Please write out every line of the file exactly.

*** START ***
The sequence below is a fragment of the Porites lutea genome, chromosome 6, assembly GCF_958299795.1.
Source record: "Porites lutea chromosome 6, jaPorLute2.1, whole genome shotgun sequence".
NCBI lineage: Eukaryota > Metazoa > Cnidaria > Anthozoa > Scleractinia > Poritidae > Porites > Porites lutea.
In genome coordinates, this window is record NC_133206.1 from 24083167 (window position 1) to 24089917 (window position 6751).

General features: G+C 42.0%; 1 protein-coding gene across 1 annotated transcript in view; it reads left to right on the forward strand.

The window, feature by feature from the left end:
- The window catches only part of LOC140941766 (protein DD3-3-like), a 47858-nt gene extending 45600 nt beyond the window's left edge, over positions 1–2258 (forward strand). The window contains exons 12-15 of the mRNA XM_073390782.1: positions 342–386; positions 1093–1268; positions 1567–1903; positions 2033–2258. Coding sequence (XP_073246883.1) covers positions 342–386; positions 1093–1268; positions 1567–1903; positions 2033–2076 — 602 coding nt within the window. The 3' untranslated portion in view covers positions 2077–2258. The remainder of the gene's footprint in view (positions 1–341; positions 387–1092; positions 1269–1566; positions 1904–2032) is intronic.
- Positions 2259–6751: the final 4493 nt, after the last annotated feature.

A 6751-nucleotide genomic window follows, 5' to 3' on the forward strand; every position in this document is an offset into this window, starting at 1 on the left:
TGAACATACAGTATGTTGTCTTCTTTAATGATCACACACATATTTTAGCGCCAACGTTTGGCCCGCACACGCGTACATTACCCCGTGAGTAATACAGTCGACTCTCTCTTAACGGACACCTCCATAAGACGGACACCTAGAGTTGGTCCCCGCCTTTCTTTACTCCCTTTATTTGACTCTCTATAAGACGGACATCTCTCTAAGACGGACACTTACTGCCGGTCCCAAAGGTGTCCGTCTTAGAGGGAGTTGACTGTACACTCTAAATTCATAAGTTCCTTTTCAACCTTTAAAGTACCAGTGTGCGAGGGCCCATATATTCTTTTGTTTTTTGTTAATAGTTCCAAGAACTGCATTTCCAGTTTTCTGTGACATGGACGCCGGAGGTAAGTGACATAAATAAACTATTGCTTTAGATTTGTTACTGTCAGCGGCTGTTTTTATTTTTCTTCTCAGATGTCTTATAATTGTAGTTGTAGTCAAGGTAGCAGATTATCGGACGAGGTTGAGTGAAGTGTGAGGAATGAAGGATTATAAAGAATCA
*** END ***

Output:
The sequence below is a fragment of the Porites lutea genome, chromosome 6, assembly GCF_958299795.1.
Source record: "Porites lutea chromosome 6, jaPorLute2.1, whole genome shotgun sequence".
NCBI lineage: Eukaryota > Metazoa > Cnidaria > Anthozoa > Scleractinia > Poritidae > Porites > Porites lutea.
In genome coordinates, this window is record NC_133206.1 from 24083167 (window position 1) to 24089917 (window position 6751).

General features: G+C 42.0%; 1 protein-coding gene across 1 annotated transcript in view; it reads left to right on the forward strand.

The window, feature by feature from the left end:
- The window catches only part of LOC140941766 (protein DD3-3-like), a 47858-nt gene extending 45600 nt beyond the window's left edge, over positions 1–2258 (forward strand). The window contains exons 12-15 of the mRNA XM_073390782.1: positions 342–386; positions 1093–1268; positions 1567–1903; positions 2033–2258. Coding sequence (XP_073246883.1) covers positions 342–386; positions 1093–1268; positions 1567–1903; positions 2033–2076 — 602 coding nt within the window. The 3' untranslated portion in view covers positions 2077–2258. The remainder of the gene's footprint in view (positions 1–341; positions 387–1092; positions 1269–1566; positions 1904–2032) is intronic.
- Positions 2259–6751: the final 4493 nt, after the last annotated feature.

A 6751-nucleotide genomic window follows, 5' to 3' on the forward strand; every position in this document is an offset into this window, starting at 1 on the left:
TGAACATACAGTATGTTGTCTTCTTTAATGATCACACACATATTTTAGCGCCAACGTTTGGCCCGCACACGCGTACATTACCCCGTGAGTAATACAGTCGACTCTCTCTTAACGGACACCTCCATAAGACGGACACCTAGAGTTGGTCCCCGCCTTTCTTTACTCCCTTTATTTGACTCTCTATAAGACGGACATCTCTCTAAGACGGACACTTACTGCCGGTCCCAAAGGTGTCCGTCTTAGAGGGAGTTGACTGTACACTCTAAATTCATAAGTTCCTTTTCAACCTTTAAAGTACCAGTGTGCGAGGGCCCATATATTCTTTTGTTTTTTGTTAATAGTTCCAAGAACTGCATTTCCAGTTTTCTGTGACATGGACGCCGGAGGTAAGTGACATAAATAAACTATTGCTTTAGATTTGTTACTGTCAGCGGCTGTTTTTATTTTTCTTCTCAGATGTCTTATAATTGTAGTTGTAGTCAAGGTAGCAGATTATCGGACGAGGTTGAGTGAAGTGTGAGGAATGAAGGATTATAAAGAATCA